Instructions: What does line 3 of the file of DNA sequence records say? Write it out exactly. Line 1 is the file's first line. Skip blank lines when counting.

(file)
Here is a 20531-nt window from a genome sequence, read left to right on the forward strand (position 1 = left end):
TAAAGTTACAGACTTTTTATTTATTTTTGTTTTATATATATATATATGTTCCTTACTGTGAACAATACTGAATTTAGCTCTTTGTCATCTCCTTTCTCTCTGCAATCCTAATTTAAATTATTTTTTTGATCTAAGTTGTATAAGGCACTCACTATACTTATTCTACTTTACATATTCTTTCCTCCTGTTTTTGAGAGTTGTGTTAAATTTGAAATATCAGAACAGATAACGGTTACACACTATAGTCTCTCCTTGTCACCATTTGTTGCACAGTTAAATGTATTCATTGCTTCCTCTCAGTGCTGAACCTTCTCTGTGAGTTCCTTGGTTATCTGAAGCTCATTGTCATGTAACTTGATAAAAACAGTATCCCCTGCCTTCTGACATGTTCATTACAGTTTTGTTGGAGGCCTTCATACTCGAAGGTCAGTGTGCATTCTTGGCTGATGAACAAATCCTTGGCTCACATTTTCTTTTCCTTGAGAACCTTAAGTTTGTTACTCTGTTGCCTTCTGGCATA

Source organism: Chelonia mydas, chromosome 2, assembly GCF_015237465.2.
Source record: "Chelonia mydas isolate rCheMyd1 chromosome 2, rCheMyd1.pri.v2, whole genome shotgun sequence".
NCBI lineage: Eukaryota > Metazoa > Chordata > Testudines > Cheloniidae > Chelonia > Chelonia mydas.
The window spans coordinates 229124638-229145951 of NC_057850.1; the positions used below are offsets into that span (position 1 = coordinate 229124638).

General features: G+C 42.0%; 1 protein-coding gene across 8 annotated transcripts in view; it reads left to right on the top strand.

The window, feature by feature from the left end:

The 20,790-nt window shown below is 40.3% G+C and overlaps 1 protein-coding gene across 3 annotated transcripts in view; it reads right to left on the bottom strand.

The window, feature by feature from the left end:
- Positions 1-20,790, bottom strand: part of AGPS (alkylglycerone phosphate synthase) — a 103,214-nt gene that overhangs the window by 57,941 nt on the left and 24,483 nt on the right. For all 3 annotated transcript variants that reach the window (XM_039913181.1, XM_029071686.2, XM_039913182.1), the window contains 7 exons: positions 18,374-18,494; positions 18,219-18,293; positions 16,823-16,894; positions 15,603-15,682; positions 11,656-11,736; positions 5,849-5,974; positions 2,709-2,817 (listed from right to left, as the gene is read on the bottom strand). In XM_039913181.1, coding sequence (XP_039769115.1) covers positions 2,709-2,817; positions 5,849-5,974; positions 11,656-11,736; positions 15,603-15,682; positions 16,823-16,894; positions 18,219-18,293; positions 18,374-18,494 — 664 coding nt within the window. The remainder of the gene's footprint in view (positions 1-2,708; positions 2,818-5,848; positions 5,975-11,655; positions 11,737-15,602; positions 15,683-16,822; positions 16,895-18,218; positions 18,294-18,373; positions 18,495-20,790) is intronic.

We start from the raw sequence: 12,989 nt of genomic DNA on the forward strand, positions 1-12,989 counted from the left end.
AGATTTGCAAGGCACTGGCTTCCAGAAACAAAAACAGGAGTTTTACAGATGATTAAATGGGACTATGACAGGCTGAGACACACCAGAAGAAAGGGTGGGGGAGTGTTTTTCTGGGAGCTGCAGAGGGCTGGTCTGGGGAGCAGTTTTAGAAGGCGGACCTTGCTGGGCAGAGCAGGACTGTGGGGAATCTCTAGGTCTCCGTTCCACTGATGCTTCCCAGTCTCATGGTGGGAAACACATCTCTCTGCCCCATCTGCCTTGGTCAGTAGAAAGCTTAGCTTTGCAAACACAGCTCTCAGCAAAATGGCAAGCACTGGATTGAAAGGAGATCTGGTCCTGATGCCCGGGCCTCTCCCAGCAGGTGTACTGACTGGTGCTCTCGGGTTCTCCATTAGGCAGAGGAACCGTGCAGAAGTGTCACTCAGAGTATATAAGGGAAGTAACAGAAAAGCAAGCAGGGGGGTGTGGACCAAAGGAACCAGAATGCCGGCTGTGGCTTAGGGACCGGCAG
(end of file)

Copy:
Source organism: Chelonia mydas, chromosome 2, assembly GCF_015237465.2.